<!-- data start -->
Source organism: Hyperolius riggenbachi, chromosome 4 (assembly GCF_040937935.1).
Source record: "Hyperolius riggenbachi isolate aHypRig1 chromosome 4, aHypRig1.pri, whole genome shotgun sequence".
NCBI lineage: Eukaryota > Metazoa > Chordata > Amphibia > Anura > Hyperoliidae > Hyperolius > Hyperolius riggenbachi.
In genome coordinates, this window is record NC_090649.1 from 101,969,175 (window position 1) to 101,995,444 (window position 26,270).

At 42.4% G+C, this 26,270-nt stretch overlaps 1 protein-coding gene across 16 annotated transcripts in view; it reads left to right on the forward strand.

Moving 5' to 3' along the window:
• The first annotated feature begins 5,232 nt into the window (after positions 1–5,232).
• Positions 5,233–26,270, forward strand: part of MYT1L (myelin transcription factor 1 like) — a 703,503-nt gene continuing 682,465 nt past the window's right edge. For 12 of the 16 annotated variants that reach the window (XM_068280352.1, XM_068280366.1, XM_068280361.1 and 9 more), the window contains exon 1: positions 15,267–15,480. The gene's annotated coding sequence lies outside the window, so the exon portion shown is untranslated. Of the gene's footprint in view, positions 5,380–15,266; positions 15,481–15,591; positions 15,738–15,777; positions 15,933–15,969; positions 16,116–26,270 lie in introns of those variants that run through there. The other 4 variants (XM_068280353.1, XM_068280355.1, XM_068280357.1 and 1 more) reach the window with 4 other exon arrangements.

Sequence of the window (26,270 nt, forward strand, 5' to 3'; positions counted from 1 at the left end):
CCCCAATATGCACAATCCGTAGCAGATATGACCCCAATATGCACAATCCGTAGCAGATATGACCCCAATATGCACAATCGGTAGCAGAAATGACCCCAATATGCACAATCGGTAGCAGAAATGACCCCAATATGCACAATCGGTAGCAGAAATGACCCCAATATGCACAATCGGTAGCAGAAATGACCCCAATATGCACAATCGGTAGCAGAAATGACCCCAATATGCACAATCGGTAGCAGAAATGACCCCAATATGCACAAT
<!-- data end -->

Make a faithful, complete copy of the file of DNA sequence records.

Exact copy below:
Source organism: Hyperolius riggenbachi, chromosome 4 (assembly GCF_040937935.1).
Source record: "Hyperolius riggenbachi isolate aHypRig1 chromosome 4, aHypRig1.pri, whole genome shotgun sequence".
NCBI lineage: Eukaryota > Metazoa > Chordata > Amphibia > Anura > Hyperoliidae > Hyperolius > Hyperolius riggenbachi.
In genome coordinates, this window is record NC_090649.1 from 101,969,175 (window position 1) to 101,995,444 (window position 26,270).

At 42.4% G+C, this 26,270-nt stretch overlaps 1 protein-coding gene across 16 annotated transcripts in view; it reads left to right on the forward strand.

Moving 5' to 3' along the window:
• The first annotated feature begins 5,232 nt into the window (after positions 1–5,232).
• Positions 5,233–26,270, forward strand: part of MYT1L (myelin transcription factor 1 like) — a 703,503-nt gene continuing 682,465 nt past the window's right edge. For 12 of the 16 annotated variants that reach the window (XM_068280352.1, XM_068280366.1, XM_068280361.1 and 9 more), the window contains exon 1: positions 15,267–15,480. The gene's annotated coding sequence lies outside the window, so the exon portion shown is untranslated. Of the gene's footprint in view, positions 5,380–15,266; positions 15,481–15,591; positions 15,738–15,777; positions 15,933–15,969; positions 16,116–26,270 lie in introns of those variants that run through there. The other 4 variants (XM_068280353.1, XM_068280355.1, XM_068280357.1 and 1 more) reach the window with 4 other exon arrangements.

Sequence of the window (26,270 nt, forward strand, 5' to 3'; positions counted from 1 at the left end):
CCCCAATATGCACAATCCGTAGCAGATATGACCCCAATATGCACAATCCGTAGCAGATATGACCCCAATATGCACAATCGGTAGCAGAAATGACCCCAATATGCACAATCGGTAGCAGAAATGACCCCAATATGCACAATCGGTAGCAGAAATGACCCCAATATGCACAATCGGTAGCAGAAATGACCCCAATATGCACAATCGGTAGCAGAAATGACCCCAATATGCACAATCGGTAGCAGAAATGACCCCAATATGCACAAT